Taking refuge in abandoned buildings, civilians battle ‘bitter Aleppo cold’

Finding IDP camps full and feeling the chill of winter settling in, tens of thousands of civilians have fled the intensifying fighting in Aleppo, Idlib and Hama over the past two months for the relative safety of unfinished apartments in Aleppo city.

Since the beginning of October, the UN estimates that Russian bombing and new regime offensives displaced more than 120,000 civilians from Idlib, Aleppo and Hama provinces. Many have sought refuge in houses and apartments whose construction was abandoned in the early days of the war.

Last week, the Syrian Red Crescent led a winterizing effort providing lumber and other materials for 90 families living in unfinished apartments in regime-controlled areas of Aleppo city.

Souhaib Misto, a reporter from Aleppo city, told Syria Direct’s Noura al-Hourani that while people prefer living in skeletal apartment buildings to the exposed tents of the ad hoc camps, the situation is still far from ideal.

“People use tarps to cover the window openings and cloth is sometimes used for doors, which doesn’t keep out the bitter Aleppo cold.”

Q: When did Aleppo start seeing people taking up residence in unfinished houses?

This phenomenon has been spreading significantly, especially in the western Aleppo countryside. A large number of displaced people, up to 100,000, have arrived since the beginning of October due to the increase in fighting between the opposition and the regime, as well as Russian airstrikes.

The camps in the countryside can no longer accommodate this huge number and people consider these houses safer than the camp with the arrival of winter.

Q: Why weren’t the buildings completed, and what about the owners?

These are apartment buildings whose owners were unable to finish constructing them due to the circumstances of the war: there is always the risk property might be bombed, and besides that nobody has money for new houses when they are focused on getting bread.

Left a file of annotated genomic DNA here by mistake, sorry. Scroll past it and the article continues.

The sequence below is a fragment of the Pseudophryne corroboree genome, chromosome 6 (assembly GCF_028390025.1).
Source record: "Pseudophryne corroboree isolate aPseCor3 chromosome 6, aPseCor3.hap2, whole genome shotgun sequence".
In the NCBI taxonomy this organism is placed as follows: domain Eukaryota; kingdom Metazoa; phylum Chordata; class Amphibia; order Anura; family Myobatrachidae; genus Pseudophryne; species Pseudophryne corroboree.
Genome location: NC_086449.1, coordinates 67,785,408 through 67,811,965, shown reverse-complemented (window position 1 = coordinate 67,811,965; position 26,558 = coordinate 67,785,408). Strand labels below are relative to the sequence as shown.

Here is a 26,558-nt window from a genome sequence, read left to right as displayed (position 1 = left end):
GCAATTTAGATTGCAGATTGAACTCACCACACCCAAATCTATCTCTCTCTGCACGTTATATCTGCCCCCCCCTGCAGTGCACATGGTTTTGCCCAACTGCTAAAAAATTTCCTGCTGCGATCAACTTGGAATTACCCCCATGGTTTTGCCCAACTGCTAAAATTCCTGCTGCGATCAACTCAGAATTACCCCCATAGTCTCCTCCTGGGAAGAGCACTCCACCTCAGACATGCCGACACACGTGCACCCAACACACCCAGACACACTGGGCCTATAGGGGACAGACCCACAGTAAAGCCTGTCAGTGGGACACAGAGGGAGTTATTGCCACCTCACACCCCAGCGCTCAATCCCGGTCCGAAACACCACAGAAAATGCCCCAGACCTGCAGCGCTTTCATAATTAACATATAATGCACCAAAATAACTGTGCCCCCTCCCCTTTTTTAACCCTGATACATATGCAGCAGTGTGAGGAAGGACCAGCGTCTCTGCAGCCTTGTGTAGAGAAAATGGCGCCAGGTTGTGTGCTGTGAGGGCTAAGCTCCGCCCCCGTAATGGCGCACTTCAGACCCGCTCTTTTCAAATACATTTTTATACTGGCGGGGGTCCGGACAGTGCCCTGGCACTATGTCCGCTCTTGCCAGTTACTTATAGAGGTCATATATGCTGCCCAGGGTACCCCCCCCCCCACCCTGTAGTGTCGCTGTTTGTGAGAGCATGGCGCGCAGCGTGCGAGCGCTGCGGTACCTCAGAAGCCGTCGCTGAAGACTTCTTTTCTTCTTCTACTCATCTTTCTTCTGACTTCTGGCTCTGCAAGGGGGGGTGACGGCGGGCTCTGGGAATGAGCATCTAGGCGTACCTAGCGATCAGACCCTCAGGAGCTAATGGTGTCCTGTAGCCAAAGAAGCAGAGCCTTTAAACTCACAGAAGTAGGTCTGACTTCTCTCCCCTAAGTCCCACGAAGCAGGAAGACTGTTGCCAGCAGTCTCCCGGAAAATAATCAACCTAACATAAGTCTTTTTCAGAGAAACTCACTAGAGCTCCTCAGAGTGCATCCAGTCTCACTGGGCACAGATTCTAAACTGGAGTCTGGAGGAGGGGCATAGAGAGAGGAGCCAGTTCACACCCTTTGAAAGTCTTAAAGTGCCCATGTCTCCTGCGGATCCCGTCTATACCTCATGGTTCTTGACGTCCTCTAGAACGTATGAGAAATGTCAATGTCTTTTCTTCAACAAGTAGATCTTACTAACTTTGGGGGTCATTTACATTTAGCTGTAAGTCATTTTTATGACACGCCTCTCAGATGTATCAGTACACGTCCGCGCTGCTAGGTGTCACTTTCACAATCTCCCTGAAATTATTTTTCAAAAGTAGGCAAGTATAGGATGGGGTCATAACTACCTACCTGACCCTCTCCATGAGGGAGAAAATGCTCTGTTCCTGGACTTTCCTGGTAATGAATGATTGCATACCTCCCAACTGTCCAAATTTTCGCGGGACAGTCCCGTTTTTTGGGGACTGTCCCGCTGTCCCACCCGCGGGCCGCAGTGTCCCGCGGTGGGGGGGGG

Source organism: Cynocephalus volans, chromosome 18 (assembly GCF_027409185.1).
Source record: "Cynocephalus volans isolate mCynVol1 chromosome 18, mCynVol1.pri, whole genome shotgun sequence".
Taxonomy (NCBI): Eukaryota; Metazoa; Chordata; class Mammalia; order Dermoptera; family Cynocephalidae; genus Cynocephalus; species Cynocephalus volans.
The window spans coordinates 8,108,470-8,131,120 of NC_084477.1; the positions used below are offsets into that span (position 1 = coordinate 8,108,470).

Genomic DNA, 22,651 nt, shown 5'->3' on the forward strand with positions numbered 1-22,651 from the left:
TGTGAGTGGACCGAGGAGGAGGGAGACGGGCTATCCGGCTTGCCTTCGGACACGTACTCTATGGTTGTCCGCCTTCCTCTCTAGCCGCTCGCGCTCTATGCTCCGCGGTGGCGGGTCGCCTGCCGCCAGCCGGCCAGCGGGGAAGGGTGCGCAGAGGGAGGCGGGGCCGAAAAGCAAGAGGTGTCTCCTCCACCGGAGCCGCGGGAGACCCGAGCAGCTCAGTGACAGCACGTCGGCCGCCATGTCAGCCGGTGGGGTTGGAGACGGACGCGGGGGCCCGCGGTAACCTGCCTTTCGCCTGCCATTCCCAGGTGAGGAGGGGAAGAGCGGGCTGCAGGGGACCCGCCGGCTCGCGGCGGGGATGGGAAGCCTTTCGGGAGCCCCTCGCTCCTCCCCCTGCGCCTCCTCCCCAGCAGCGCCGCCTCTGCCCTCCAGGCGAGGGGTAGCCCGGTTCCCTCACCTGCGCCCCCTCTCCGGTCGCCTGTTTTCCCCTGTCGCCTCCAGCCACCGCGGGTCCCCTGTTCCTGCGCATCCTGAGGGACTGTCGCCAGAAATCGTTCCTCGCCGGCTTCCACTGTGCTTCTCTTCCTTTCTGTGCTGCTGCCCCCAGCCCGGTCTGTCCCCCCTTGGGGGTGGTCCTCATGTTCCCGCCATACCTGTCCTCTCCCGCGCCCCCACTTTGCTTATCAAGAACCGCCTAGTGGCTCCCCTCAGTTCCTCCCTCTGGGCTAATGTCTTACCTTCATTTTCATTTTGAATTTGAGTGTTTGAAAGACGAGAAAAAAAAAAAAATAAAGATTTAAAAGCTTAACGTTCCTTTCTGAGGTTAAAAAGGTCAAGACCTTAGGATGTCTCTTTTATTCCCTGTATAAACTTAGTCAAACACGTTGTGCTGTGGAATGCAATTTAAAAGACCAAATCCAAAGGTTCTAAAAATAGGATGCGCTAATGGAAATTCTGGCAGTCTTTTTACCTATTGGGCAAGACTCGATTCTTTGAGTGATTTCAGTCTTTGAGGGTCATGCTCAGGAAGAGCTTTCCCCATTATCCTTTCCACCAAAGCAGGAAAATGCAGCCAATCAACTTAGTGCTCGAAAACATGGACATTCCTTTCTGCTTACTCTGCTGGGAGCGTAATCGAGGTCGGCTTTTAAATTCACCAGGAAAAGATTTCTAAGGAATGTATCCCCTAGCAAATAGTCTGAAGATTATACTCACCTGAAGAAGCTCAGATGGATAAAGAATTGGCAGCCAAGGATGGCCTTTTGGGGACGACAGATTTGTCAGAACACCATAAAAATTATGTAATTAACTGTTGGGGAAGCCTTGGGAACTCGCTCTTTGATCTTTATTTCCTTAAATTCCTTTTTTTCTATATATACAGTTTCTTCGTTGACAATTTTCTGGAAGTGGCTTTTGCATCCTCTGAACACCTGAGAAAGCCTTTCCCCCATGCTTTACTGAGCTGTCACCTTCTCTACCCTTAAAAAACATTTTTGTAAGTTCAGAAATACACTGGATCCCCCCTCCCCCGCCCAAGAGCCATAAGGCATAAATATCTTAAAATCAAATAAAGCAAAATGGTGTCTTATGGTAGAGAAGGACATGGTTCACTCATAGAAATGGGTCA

Some people rent these houses from their friends who own the building and pay a cheap monthly rent of between 5,000-10,000SP [20-45 USD]. Others let displaced people stay there for free out of sympathy for their difficult situation.

Q: What are these houses like to live in?

Because the houses are unfinished, people use tarps to cover window openings and cloth is sometimes used for doors, which doesn’t keep out the bitter Aleppo cold. There is no electricity or running water in these houses. It is an especially depressing situation, a misery tinged with the pain of war.

The Red Crescent is rehabilitating unfinished houses in regime areas with lumber. Those houses are the priority, and then whatever assistance remains goes to the opposition-held areas, but it is not enough to meet people’s needs.

Noura Hourani

Noura Hourani studied English Literature at Tishreen University and previously worked as a private English tutor. She left Syria at the beginning of the conflict.

James Bowker

James Bowker graduated from Tufts University in 2013 with a double major in Arabic Language & Middle Eastern Studies. He has previously worked with the Council on International Educational Exchange (CIEE) study-abroad program and as a remote translator for the Article 25 Right to Health campaign.